The sun shines its shit onto our shit so we can see shit
and grow shit and eat shit to make more shit
And that shit’s good
That shit’s necessary
Shit might be the only thing holding us together 

Because we are all shits
All kinds of shapes and sizes and textures and smells of shit
We are a plethora of poopy slpishing and splashing in the toilet bowl of life
Spinning round and round until the big flush off the mortal coil

So its good to be loose with your shit
There is no point to holding onto your shit
In fact it could be dangerous
And when you’re too precious with your shit it just gets weird
So that shit go
Let it fly
Shit don’t last forever
And that’s okay!
Bugs and flies dig that shit
They love that shit

And they can have it
Because we’re making room for more shit
Like cool shit
Or fancy shit
Or the shit that makes us wake up our roommate in the middle of the night
Just to say “Have you seen this shit”
I want to see all the shit
Or at least a ton of shit
I want to witness as much shit as I can handle

I want to get to know your shit
See what makes your shit special
The kinda shit your capable of
And I want you to get to know my shit
Feel free to take some of the shit you like
No skin off my back
And if we aren’t grossed out by each other by the time we’re done
Lets make some shit
together
Like fun shit
Or crazy shit
Or “I can’t believe this shit” shit
And even if what we make is just more shit
That’s okay
Cause shit’s necessary
Shit’s good.

 

The runner-up of the night was Elias Assefa, whose poems included themes about embracing his mix of ethnicities, “Politicks”, and my favourite poem of the night, “Thank You Crustless Bread”: an eloquent piece of poetry that combined the perfect combination of humour, irony and pessimism. It is an example of excellent story telling, rhythm and rhyme inspired by a ridiculous grocery product. The poem is the tragic story of a scientist who studies to cure cancer and graduates to a job in genetic food modification. It is not only entertaining, but also seamlessly intertwined in an ingenious underlying social commentary.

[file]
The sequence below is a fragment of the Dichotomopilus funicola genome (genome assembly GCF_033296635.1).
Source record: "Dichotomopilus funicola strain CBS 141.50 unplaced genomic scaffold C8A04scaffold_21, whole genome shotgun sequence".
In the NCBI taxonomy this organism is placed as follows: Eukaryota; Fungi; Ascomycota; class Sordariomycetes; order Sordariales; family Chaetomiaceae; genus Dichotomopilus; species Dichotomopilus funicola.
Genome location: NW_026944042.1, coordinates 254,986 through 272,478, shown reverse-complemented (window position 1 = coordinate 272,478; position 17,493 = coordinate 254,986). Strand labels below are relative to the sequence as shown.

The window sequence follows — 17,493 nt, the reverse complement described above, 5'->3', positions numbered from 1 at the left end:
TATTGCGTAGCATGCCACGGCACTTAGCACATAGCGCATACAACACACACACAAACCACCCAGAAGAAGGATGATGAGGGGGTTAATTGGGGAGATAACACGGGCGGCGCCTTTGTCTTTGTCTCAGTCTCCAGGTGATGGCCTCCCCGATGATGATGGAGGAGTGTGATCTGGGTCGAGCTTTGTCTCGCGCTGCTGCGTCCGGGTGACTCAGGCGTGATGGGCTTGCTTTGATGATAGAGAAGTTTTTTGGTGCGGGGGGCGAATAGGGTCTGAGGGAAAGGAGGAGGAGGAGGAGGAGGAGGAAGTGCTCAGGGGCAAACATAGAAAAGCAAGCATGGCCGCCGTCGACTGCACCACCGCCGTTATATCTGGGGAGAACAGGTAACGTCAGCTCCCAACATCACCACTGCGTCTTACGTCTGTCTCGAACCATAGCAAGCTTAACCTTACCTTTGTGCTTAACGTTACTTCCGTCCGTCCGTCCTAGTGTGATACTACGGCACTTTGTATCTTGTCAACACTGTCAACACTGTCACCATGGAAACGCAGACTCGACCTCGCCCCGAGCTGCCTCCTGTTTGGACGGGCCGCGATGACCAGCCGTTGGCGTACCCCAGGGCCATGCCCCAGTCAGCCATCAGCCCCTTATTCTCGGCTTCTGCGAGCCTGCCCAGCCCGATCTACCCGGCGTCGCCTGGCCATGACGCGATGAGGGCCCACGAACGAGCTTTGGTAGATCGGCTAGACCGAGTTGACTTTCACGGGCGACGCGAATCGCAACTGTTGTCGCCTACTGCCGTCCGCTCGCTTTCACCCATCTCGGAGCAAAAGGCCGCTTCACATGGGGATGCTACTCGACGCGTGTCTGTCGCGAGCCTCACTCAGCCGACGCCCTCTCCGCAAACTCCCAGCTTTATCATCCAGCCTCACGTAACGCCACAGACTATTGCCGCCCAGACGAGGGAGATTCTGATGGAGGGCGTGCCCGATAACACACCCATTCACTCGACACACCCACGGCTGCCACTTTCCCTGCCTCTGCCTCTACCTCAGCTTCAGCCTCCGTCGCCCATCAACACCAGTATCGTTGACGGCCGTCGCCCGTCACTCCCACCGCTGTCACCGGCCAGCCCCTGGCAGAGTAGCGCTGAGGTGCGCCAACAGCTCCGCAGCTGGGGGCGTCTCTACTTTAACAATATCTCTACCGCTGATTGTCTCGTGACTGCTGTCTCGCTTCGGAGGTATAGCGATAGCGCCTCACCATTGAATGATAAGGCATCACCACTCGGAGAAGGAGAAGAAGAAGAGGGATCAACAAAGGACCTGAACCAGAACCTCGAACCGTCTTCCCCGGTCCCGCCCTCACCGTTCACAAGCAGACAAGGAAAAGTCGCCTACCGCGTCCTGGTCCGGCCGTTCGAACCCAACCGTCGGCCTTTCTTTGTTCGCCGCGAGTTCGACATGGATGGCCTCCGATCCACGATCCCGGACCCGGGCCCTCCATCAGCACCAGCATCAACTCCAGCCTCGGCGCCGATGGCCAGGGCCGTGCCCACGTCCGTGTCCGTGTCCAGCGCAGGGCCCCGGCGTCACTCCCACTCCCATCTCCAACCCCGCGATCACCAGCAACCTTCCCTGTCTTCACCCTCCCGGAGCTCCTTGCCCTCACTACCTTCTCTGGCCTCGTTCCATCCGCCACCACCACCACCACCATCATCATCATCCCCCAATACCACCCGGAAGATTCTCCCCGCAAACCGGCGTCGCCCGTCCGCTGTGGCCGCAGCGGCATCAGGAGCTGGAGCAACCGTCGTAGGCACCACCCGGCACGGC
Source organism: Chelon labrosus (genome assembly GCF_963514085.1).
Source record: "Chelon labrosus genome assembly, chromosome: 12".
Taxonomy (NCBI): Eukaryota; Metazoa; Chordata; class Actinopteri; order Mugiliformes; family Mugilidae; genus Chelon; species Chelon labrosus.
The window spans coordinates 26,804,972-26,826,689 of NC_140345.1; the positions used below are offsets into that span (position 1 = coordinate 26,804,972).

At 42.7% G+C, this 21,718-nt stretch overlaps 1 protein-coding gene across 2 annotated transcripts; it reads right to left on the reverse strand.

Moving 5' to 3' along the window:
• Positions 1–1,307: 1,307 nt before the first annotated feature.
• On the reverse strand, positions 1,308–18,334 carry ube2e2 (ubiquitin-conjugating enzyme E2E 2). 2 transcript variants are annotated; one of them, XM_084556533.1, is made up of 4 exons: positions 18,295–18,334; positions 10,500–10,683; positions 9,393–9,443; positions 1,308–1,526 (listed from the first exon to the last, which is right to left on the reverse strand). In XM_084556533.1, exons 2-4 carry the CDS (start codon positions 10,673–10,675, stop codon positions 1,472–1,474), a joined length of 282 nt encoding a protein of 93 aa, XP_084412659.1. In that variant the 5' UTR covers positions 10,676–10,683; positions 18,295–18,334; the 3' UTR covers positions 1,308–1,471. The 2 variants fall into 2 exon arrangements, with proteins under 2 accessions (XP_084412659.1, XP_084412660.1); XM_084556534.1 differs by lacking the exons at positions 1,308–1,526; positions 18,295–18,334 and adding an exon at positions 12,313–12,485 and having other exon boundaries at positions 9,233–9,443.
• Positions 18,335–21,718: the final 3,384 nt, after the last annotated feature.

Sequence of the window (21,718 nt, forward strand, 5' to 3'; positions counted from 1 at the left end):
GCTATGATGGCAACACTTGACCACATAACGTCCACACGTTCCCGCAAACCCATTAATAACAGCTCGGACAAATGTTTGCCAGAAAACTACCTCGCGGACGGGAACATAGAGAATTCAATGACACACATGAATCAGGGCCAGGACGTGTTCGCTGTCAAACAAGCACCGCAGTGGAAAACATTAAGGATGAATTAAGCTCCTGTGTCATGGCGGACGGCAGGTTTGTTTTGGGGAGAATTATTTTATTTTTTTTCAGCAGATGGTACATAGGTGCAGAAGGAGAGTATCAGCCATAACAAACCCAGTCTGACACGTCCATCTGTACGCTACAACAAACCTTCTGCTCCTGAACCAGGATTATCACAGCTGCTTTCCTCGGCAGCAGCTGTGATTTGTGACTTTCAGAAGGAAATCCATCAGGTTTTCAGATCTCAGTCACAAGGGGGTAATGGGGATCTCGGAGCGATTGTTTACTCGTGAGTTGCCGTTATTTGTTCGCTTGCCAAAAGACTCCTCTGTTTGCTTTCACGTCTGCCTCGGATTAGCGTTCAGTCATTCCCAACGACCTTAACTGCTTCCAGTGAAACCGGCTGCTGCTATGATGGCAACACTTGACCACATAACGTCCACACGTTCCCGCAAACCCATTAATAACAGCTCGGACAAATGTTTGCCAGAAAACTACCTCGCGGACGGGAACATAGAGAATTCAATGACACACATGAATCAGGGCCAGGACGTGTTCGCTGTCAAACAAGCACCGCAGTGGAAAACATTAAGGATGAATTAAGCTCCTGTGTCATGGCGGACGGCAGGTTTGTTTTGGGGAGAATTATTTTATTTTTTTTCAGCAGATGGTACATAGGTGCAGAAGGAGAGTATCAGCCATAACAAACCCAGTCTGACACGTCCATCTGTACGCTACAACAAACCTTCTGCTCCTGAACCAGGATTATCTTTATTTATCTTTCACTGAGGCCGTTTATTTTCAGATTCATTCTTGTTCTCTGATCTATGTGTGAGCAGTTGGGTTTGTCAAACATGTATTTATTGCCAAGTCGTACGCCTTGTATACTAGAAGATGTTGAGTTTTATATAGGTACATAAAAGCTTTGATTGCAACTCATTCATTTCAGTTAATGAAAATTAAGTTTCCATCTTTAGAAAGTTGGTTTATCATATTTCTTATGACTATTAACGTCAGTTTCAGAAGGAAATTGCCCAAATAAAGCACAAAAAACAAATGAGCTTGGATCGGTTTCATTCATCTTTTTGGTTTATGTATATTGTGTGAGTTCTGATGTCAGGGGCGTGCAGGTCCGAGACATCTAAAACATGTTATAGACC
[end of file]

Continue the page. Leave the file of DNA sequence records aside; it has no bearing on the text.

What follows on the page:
As the night came to an end, I quickly went to talk to some of the poets and congratulated Liam. I couldn’t believe the calibre of talent that was here in Edmonton! I must commend all the poets for having the bravery to go on stage and pour their souls out in front of a crowd. I can’t imagine how much time it takes to write the poems and to rehearse and memorize it to recite it to a room full of strangers. At the event, I was lucky enough to be chosen as one of the random judges in the audience. It was a difficult job to judge the poems, as every single one of the featured poets spoke with such passion and articulated themselves in a unique and skillful way. It’s difficult to describe, but sometimes a phrase, a line, a word, or just the passion with which the poem is delivered can somehow resonate with you and in that moment, a stranger manages to articulate a feeling you can connect with. That can be something different for everyone, which is why it was so hard to score the poems. I believe the host, Ahmed, summed up the night best: “Poets are just honest people sharing their honest emotions“.

That is something I can appreciate in any form of art.

 

 

Photographs courtesy of Wanderer Online Photojournalist Hanhmi Huynh.

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  • Mathieos Belayneh

    So much momentum building up around the changing culture of Edmonton lately; it’s getting real contagious. Great article!